For a criminal injury case, on the other hand, the burden of proof is what you often hear on television: beyond a reasonable doubt. If someone is accused of homicide, the prosecution must prove to the court beyond a reasonable doubt that they are guilty. If any reasonable doubt remains, it’s grounds for acquittal.
A personal injury case takes place under civil law and in civil courts. The civil law system is quite different from the criminal law and criminal court system; that’s one reason the burden of proof differs.
In a personal injury case, someone has injured or harmed you, but they have not necessarily committed a crime. Let’s say you slipped and fell on spilled liquid in a Phoenix grocery store. The property owner may have committed negligence. Negligence refers to a failure of the store owner to act within their duty of care.
A grocery store owner’s duty of care includes making sure that the property open to the public is always safe. If it becomes unsafe, they have a duty to inform the public and make the dangerous area off-limits. That’s why stores and other retail establishments often place warning cones or tape around potentially unsafe areas, such as where someone has spilled something. They also have a duty to remedy the situation as quickly as possible, such as mopping.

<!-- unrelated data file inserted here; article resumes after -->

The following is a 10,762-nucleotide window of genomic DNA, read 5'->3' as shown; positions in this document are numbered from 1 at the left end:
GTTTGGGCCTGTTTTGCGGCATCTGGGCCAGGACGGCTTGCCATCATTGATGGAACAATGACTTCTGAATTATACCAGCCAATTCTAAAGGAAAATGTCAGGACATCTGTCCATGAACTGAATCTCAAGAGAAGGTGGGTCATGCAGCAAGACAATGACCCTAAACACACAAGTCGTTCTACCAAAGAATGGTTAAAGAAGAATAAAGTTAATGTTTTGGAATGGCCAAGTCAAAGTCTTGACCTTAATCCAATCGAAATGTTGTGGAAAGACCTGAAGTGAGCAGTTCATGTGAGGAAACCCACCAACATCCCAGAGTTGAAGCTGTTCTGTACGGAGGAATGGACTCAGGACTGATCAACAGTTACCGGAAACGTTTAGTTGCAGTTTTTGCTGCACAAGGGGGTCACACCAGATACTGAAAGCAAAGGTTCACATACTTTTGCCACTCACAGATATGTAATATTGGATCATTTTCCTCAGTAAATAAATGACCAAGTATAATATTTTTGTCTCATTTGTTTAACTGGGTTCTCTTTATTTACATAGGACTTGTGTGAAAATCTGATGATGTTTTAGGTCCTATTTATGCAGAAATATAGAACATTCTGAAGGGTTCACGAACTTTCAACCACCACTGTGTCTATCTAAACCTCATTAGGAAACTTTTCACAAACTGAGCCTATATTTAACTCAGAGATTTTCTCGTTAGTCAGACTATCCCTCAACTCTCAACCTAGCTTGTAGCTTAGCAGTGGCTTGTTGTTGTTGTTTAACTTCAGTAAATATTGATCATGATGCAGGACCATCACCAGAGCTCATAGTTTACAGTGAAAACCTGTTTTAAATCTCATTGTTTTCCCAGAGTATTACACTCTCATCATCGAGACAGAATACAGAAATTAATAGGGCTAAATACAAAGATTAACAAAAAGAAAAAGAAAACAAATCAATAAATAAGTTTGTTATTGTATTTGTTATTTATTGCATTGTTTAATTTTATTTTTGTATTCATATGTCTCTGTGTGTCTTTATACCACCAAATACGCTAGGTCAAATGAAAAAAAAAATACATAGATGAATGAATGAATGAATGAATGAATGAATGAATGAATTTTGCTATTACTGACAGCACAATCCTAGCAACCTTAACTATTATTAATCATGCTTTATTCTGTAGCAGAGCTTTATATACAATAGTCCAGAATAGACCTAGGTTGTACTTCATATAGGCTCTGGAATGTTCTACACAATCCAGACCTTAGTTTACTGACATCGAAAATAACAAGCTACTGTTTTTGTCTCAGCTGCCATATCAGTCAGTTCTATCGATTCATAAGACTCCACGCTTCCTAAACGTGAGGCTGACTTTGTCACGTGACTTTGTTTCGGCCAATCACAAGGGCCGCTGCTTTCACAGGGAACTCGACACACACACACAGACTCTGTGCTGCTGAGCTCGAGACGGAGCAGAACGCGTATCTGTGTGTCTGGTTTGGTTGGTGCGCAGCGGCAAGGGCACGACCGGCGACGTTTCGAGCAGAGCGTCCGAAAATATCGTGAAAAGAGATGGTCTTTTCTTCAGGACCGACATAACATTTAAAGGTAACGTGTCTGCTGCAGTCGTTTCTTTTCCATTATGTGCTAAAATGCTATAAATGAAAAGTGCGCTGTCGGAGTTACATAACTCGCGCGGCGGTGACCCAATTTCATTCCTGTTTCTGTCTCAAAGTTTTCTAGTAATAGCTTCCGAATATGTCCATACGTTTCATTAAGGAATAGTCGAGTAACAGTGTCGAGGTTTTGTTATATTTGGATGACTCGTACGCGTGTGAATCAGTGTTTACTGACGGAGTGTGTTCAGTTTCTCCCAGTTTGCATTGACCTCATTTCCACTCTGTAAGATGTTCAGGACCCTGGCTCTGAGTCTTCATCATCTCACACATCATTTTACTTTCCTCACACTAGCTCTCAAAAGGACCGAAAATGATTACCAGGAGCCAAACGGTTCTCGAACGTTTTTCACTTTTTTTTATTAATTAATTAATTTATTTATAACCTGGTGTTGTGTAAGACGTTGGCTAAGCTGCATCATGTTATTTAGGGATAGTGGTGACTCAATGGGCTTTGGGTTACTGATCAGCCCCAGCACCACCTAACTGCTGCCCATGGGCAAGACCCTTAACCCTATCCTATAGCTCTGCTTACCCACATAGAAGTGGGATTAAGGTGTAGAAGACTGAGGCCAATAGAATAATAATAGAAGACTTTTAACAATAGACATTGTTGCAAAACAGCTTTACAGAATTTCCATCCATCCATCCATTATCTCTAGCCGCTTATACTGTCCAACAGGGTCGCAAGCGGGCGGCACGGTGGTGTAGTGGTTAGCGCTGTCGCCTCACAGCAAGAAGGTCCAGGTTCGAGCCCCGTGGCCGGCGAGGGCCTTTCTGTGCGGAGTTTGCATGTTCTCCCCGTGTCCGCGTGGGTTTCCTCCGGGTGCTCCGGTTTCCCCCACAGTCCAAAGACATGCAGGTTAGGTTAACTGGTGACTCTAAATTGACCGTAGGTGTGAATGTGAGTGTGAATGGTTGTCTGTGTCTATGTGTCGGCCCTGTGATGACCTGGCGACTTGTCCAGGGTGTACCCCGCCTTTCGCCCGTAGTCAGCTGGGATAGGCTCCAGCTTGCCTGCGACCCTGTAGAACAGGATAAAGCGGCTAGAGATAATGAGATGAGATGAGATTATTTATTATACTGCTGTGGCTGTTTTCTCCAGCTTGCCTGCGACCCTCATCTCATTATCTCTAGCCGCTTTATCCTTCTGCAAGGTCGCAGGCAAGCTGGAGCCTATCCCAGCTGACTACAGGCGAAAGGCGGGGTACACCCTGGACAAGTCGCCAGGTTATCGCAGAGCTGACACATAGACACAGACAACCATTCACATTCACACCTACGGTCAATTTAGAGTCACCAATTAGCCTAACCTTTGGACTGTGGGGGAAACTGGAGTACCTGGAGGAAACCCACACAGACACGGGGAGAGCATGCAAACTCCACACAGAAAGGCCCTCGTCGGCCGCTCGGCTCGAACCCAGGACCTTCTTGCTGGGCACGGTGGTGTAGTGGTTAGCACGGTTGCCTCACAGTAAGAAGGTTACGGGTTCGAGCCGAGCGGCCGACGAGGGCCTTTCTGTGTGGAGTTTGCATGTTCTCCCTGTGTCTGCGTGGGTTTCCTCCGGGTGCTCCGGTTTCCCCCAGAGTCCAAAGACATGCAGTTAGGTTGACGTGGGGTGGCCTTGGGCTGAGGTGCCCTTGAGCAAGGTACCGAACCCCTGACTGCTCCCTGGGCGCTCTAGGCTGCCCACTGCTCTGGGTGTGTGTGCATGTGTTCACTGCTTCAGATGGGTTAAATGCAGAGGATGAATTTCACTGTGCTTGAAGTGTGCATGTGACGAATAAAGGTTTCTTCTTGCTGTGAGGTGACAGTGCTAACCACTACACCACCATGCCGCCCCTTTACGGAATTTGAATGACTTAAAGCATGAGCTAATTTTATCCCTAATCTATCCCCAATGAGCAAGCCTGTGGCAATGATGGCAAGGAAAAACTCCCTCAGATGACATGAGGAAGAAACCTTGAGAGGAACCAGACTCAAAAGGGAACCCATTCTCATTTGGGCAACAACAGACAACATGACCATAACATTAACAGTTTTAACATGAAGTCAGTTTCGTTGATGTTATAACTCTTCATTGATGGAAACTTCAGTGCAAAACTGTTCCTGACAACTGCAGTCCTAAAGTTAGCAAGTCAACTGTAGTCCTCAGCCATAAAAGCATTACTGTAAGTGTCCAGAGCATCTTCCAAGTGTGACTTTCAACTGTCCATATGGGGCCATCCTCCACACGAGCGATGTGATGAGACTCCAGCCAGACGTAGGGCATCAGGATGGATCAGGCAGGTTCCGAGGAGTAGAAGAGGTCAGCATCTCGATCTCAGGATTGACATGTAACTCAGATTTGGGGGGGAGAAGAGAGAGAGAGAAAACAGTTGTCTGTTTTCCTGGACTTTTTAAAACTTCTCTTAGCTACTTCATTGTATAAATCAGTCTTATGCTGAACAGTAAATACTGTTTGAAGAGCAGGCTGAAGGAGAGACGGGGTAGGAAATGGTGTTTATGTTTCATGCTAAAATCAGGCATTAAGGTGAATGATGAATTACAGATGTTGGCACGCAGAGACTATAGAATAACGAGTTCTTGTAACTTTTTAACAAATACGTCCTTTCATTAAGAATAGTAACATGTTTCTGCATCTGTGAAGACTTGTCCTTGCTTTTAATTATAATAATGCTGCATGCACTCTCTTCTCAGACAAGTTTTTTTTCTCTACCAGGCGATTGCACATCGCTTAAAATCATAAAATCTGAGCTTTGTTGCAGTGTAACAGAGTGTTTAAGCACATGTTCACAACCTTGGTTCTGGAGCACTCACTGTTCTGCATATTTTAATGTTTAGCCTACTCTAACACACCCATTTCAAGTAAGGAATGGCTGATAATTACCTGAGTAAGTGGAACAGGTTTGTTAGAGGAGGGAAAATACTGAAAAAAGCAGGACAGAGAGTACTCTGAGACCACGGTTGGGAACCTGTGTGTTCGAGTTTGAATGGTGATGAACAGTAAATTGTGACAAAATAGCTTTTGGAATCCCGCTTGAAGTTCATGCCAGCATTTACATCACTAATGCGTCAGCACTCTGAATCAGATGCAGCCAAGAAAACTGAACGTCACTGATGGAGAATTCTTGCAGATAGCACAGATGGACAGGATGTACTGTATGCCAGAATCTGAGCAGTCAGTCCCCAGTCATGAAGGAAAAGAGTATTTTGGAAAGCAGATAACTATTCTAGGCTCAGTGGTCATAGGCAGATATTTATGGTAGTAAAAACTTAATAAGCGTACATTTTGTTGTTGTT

If they fail to do any of these things, they may have acted negligently. If you slip and injure yourself due to the spilled liquid, the owner could be deemed negligent and liable, or financially responsible, for your injuries. But they have not necessarily committed a crime.